HR Masterclass Series: High-level HR strategy training workshops
with topics ranging from Analytics, to HR Business Partnering, Coaching, Leadership, Agile Talent and more.
Review the 2020 masterclasses here »
Companies that have more than 30% of women on their boards reflect better financial performance, a new study has revealed.
Titled Board Gender Diversity in ASEAN, the study was jointly launched by the International Finance Corporation, the Women’s Empowerment Working Group, and the Indonesia Stock Exchange.
As part of this study, an analysis on six ASEAN countries – Singapore, Malaysia, Indonesia, the Philippines, Thailand and Vietnam, found Thailand to be the most gender diverse in terms of board representation. Women hold 20.4% of board seats in listed companies in the country, while Vietnam had 15.4% and Indonesia had 14.9%, coming in second and third respectively.
On the other hand, Singapore had the lowest percentage of women on boards at 11.9%, the Philippines at 13.2%, and with Malaysia coming in close at 13.5% – contrary to a recent banks-focused study which ranked Malaysia the top in Southeast Asia for board diversity in banks.
Amongst the six countries, the percentage of women on boards is as follows:
- Thailand: 20.4%
- Vietnam: 15.4%
- Indonesia: 14.9%
- Malaysia: 13.5%
- The Philippines: 13.2%
- Singapore: 11.9%
Further, Indonesia was found to have the highest proportion of female board chairs at 11.7%, followed by Vietnam (7.8%), and Thailand at 7.6%.
When it comes to senior management roles, the Philippines topped the region for its percentage of women in such positions (32.8%). Thailand was next with 29.7%, while Singapore rounded off the top three with 27.2%.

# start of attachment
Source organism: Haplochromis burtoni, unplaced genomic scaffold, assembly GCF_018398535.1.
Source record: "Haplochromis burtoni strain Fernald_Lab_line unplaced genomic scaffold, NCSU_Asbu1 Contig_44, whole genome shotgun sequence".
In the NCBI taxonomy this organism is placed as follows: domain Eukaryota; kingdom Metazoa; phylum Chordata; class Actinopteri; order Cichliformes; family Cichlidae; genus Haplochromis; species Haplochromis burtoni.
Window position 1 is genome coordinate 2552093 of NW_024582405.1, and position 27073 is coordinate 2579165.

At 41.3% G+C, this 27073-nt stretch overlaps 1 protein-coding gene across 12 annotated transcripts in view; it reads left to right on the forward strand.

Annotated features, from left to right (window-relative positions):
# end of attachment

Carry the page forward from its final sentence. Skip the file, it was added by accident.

Greater female representation drives a more transparent work environment
According to the study, having women on board committees and handling responsibilities such as audits and compensation, helps create a more transparent corporate environment.
In fact, another study cited found a positive link between board gender diversity and the performance of firms with ‘weak governance’ – thus suggesting that women’s commitment to monitoring responsibilities plays an important role in performance.
Having more women on boards provides access to a wider talent pool
In addition, by hiring more women as board members, a company will be able to attract top talent to drive operational excellence, the study found.
This is especially important in ASEAN, where more than 70% of senior executives involved in a Human Capital Leadership Institute study said their companies struggled to build a ‘steady supply of top talent’.
Photo and infographic / Board Gender Diversity in ASEAN report
Human Resources magazine and the HR Bulletin daily email newsletter:
Asia's only regional HR print and digital media brand.
Register for your FREE subscription now »